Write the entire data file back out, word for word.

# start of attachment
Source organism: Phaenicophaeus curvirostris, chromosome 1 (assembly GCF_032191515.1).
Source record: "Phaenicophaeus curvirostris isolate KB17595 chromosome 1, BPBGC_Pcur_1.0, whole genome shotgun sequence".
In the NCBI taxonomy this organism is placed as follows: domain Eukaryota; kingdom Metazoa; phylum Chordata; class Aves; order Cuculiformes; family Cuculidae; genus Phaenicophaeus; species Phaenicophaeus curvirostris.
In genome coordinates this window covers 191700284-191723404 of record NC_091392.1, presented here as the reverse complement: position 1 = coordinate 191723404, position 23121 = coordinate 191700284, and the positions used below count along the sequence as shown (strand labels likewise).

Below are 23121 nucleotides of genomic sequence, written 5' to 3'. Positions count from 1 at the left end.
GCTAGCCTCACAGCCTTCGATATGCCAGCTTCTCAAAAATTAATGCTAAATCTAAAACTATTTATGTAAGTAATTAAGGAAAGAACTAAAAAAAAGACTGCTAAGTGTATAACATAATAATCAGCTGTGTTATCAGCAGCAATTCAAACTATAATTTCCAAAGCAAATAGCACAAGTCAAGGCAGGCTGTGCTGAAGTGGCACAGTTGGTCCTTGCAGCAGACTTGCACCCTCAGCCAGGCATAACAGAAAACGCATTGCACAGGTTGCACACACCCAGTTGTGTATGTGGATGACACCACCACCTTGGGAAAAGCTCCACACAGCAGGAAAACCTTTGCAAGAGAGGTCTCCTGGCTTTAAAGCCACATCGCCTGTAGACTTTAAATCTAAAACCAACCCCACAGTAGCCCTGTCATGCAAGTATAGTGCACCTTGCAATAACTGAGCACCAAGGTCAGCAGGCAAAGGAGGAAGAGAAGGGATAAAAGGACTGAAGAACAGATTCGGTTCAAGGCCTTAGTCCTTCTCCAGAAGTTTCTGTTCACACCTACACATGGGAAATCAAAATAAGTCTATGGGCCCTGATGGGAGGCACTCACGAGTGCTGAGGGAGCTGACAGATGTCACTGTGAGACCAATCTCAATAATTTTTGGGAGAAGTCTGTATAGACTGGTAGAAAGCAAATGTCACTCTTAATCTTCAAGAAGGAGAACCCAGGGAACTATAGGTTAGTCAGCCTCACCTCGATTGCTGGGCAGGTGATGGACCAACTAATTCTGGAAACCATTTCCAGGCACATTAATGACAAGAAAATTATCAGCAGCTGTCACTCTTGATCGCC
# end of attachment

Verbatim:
Source organism: Phaenicophaeus curvirostris, chromosome 1 (assembly GCF_032191515.1).
Source record: "Phaenicophaeus curvirostris isolate KB17595 chromosome 1, BPBGC_Pcur_1.0, whole genome shotgun sequence".
In the NCBI taxonomy this organism is placed as follows: domain Eukaryota; kingdom Metazoa; phylum Chordata; class Aves; order Cuculiformes; family Cuculidae; genus Phaenicophaeus; species Phaenicophaeus curvirostris.
In genome coordinates this window covers 191700284-191723404 of record NC_091392.1, presented here as the reverse complement: position 1 = coordinate 191723404, position 23121 = coordinate 191700284, and the positions used below count along the sequence as shown (strand labels likewise).

Below are 23121 nucleotides of genomic sequence, written 5' to 3'. Positions count from 1 at the left end.
GCTAGCCTCACAGCCTTCGATATGCCAGCTTCTCAAAAATTAATGCTAAATCTAAAACTATTTATGTAAGTAATTAAGGAAAGAACTAAAAAAAAGACTGCTAAGTGTATAACATAATAATCAGCTGTGTTATCAGCAGCAATTCAAACTATAATTTCCAAAGCAAATAGCACAAGTCAAGGCAGGCTGTGCTGAAGTGGCACAGTTGGTCCTTGCAGCAGACTTGCACCCTCAGCCAGGCATAACAGAAAACGCATTGCACAGGTTGCACACACCCAGTTGTGTATGTGGATGACACCACCACCTTGGGAAAAGCTCCACACAGCAGGAAAACCTTTGCAAGAGAGGTCTCCTGGCTTTAAAGCCACATCGCCTGTAGACTTTAAATCTAAAACCAACCCCACAGTAGCCCTGTCATGCAAGTATAGTGCACCTTGCAATAACTGAGCACCAAGGTCAGCAGGCAAAGGAGGAAGAGAAGGGATAAAAGGACTGAAGAACAGATTCGGTTCAAGGCCTTAGTCCTTCTCCAGAAGTTTCTGTTCACACCTACACATGGGAAATCAAAATAAGTCTATGGGCCCTGATGGGAGGCACTCACGAGTGCTGAGGGAGCTGACAGATGTCACTGTGAGACCAATCTCAATAATTTTTGGGAGAAGTCTGTATAGACTGGTAGAAAGCAAATGTCACTCTTAATCTTCAAGAAGGAGAACCCAGGGAACTATAGGTTAGTCAGCCTCACCTCGATTGCTGGGCAGGTGATGGACCAACTAATTCTGGAAACCATTTCCAGGCACATTAATGACAAGAAAATTATCAGCAGCTGTCACTCTTGATCGCC